Ant Axioms & Legal Opinion
Applying critical analysis to your ant management practices
By DR. STUART MITCHELL & JEFF LIPMAN, ATTORNEY-AT-LAW
Do you assume all the old adages about ants are based in fact, or do you analyze these "ant axioms?" Now and then, taking a critical look at long-held beliefs about ant maangement will allow you to answer all questions about ants assiduously.
Ant Biology Axioms
Ants (Order Hymenoptera, Family Formicidae) are approximately 10,000 species socially living together in organized colonies. Ants, which are found all over the globe, are especially common in hot climates. Ants vary in size from about 2 to 25 mm (0.08 to 1 inch). Colors range from yellow to brown to red to black, or combinations thereof. A few genera (e.g., Pheidole) even shine metallic.
Based on pest management industry sponsored surveys, PMPs still consider pestiferous ants as one of the most influential pests and a major contributor to recurring revenue. Invasive ants are considered ground nesters or wall nesters. For example:
- Ground nesters include argentine ant, pavement ant, little black ant and fire ant.
- Wall nesters include acrobat ant, carpenter ant, crazy ant, odorous house ant, pharoah ant and thief ant.
Ant Control Axioms
Ant control must be based on the integrated pest management (IPM) template or a mechanical application of IPM, which is:
- Inspections and investigations.
- Identification of pests to species.
- Establishing tolerance levels (aesthetic, economic, legal, and medical).
- Two or more control measures (behavioral, physical, mechanical, biological, bio-rational, and professional product applications).
- Evaluation of effectiveness and program modifications.
Legal Opinion: A Closer Look at Inspections
There appears to be a gap in standard pest control operator (PCO) liability policies involving structural pest inspections where the PMP conducts an inspection per IPM. The gap exists where the inspection reveals no pest activity but where the client or a third person claims bodily injury as a result of the pest.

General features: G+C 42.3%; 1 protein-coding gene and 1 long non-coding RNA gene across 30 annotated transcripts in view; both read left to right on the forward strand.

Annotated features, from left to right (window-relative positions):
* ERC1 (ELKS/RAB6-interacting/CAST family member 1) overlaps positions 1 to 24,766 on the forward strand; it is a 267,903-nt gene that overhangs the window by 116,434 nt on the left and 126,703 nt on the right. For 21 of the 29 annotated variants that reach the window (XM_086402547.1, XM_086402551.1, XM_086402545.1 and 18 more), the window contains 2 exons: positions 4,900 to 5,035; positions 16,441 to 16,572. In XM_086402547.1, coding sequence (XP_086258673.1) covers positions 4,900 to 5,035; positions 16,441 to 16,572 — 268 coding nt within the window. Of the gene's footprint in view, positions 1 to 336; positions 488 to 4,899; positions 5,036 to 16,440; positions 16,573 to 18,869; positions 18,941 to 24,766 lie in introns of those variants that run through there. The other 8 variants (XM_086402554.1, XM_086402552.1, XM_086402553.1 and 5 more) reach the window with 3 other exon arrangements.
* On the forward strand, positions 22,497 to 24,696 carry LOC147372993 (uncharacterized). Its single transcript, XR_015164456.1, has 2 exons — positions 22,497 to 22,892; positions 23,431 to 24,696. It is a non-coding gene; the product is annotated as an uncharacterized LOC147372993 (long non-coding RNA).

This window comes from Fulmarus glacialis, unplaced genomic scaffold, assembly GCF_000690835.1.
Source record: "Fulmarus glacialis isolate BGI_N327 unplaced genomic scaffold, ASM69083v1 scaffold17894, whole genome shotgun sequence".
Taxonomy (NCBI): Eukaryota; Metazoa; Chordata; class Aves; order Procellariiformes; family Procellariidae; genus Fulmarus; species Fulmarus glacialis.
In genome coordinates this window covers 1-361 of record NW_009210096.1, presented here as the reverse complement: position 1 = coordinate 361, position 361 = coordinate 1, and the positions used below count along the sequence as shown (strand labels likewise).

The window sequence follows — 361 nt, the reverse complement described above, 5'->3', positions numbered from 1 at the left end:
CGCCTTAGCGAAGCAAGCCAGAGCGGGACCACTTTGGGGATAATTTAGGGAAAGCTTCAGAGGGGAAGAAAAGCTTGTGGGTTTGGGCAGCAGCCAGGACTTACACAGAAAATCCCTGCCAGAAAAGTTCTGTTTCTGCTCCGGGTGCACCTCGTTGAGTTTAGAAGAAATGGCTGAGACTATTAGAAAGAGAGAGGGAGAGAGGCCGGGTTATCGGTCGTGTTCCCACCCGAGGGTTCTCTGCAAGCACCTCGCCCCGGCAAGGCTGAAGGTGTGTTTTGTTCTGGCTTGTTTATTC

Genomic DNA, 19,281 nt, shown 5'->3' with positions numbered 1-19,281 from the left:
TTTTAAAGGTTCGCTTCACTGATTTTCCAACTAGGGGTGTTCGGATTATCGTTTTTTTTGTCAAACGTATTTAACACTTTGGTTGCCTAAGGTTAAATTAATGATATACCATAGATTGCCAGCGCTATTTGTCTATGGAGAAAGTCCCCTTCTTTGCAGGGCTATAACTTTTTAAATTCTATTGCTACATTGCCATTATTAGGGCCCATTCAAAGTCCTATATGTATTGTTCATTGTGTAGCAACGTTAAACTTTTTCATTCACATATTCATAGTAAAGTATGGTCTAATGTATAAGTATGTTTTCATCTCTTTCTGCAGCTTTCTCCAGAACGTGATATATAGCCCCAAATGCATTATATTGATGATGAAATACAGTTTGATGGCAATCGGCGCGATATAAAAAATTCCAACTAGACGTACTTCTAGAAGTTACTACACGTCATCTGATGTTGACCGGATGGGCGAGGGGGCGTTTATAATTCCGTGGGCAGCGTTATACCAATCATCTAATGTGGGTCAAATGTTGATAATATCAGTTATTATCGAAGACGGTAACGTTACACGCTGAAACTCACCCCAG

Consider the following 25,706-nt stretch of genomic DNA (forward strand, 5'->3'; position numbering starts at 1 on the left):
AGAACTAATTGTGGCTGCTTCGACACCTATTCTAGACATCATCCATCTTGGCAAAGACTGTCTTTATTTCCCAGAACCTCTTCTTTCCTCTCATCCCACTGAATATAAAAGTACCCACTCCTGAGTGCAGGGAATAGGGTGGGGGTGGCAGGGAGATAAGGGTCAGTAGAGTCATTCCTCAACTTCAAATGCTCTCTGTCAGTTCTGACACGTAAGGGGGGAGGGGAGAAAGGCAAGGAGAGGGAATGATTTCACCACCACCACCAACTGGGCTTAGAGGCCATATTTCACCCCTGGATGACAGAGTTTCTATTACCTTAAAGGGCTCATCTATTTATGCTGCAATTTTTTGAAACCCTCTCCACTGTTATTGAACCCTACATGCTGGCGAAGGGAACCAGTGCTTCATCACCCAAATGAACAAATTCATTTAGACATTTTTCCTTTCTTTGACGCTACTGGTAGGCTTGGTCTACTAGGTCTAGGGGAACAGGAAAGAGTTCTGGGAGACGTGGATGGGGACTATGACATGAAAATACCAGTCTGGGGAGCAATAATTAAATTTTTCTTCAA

The problem with the gap is that while no pest may have existed at the time, the policy may not only exclude the bodily injury claim but the insurance carrier's duty to defend the claim. The basis for the exclusion is found in the policy language that fails to identify the building owner as a client due to no pest management treatment being rendered. This places the PCO at risk for merely conducting an inspection, which is required under IPM. This makes it essential that the PCO check their policy and send a letter to their carrier to declare coverage for these inspections that do not reveal a pest.
Relying on the errors and omissions rider is not prudent as the rider is not a true professional liability policy as normally extended to licensed professionals (such as a malpractice policy) and consequently has very limited coverage. This potential "gap" is an industry-wide problem that needs to be resolved on an industry-wide level.
Jeff Lipman, J.D., frequently speaks throughout the country on class action and bed bug litigation. He is founder of Lipman Law Firm in Des Moines, Iowa. He can be reached at email@example.com. Stuart Mitchell, D.O., is a board-certified family practitioner and entomologist who serves as technical editor for PMP magazine. He can be reached at firstname.lastname@example.org.
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